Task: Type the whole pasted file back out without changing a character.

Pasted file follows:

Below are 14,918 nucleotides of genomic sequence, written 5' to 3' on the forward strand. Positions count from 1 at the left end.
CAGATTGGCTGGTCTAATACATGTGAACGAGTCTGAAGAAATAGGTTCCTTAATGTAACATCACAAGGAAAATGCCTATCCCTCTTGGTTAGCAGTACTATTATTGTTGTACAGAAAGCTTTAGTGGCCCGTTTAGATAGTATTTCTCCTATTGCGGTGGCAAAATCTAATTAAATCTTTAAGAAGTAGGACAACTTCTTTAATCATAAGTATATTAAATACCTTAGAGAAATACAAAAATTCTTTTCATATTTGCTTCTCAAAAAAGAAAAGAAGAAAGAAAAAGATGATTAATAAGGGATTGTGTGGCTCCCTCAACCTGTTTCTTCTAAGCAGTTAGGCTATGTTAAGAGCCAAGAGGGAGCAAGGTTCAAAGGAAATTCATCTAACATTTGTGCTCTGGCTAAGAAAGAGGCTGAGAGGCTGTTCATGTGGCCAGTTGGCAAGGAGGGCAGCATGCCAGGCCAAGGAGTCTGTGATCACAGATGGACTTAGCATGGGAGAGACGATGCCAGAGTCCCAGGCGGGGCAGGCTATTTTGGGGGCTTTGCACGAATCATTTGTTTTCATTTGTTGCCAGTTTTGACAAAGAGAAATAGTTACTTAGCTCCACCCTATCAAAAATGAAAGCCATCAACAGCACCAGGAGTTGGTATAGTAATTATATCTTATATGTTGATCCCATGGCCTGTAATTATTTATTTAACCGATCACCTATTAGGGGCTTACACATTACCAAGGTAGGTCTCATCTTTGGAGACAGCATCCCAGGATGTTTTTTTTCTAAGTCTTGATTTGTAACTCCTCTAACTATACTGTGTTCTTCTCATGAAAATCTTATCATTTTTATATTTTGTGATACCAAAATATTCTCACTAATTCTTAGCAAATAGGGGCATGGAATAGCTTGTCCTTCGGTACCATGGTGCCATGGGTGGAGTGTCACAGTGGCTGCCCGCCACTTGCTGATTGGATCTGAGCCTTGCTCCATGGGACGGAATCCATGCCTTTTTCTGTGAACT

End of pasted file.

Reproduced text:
Below are 14,918 nucleotides of genomic sequence, written 5' to 3' on the forward strand. Positions count from 1 at the left end.
CAGATTGGCTGGTCTAATACATGTGAACGAGTCTGAAGAAATAGGTTCCTTAATGTAACATCACAAGGAAAATGCCTATCCCTCTTGGTTAGCAGTACTATTATTGTTGTACAGAAAGCTTTAGTGGCCCGTTTAGATAGTATTTCTCCTATTGCGGTGGCAAAATCTAATTAAATCTTTAAGAAGTAGGACAACTTCTTTAATCATAAGTATATTAAATACCTTAGAGAAATACAAAAATTCTTTTCATATTTGCTTCTCAAAAAAGAAAAGAAGAAAGAAAAAGATGATTAATAAGGGATTGTGTGGCTCCCTCAACCTGTTTCTTCTAAGCAGTTAGGCTATGTTAAGAGCCAAGAGGGAGCAAGGTTCAAAGGAAATTCATCTAACATTTGTGCTCTGGCTAAGAAAGAGGCTGAGAGGCTGTTCATGTGGCCAGTTGGCAAGGAGGGCAGCATGCCAGGCCAAGGAGTCTGTGATCACAGATGGACTTAGCATGGGAGAGACGATGCCAGAGTCCCAGGCGGGGCAGGCTATTTTGGGGGCTTTGCACGAATCATTTGTTTTCATTTGTTGCCAGTTTTGACAAAGAGAAATAGTTACTTAGCTCCACCCTATCAAAAATGAAAGCCATCAACAGCACCAGGAGTTGGTATAGTAATTATATCTTATATGTTGATCCCATGGCCTGTAATTATTTATTTAACCGATCACCTATTAGGGGCTTACACATTACCAAGGTAGGTCTCATCTTTGGAGACAGCATCCCAGGATGTTTTTTTTCTAAGTCTTGATTTGTAACTCCTCTAACTATACTGTGTTCTTCTCATGAAAATCTTATCATTTTTATATTTTGTGATACCAAAATATTCTCACTAATTCTTAGCAAATAGGGGCATGGAATAGCTTGTCCTTCGGTACCATGGTGCCATGGGTGGAGTGTCACAGTGGCTGCCCGCCACTTGCTGATTGGATCTGAGCCTTGCTCCATGGGACGGAATCCATGCCTTTTTCTGTGAACT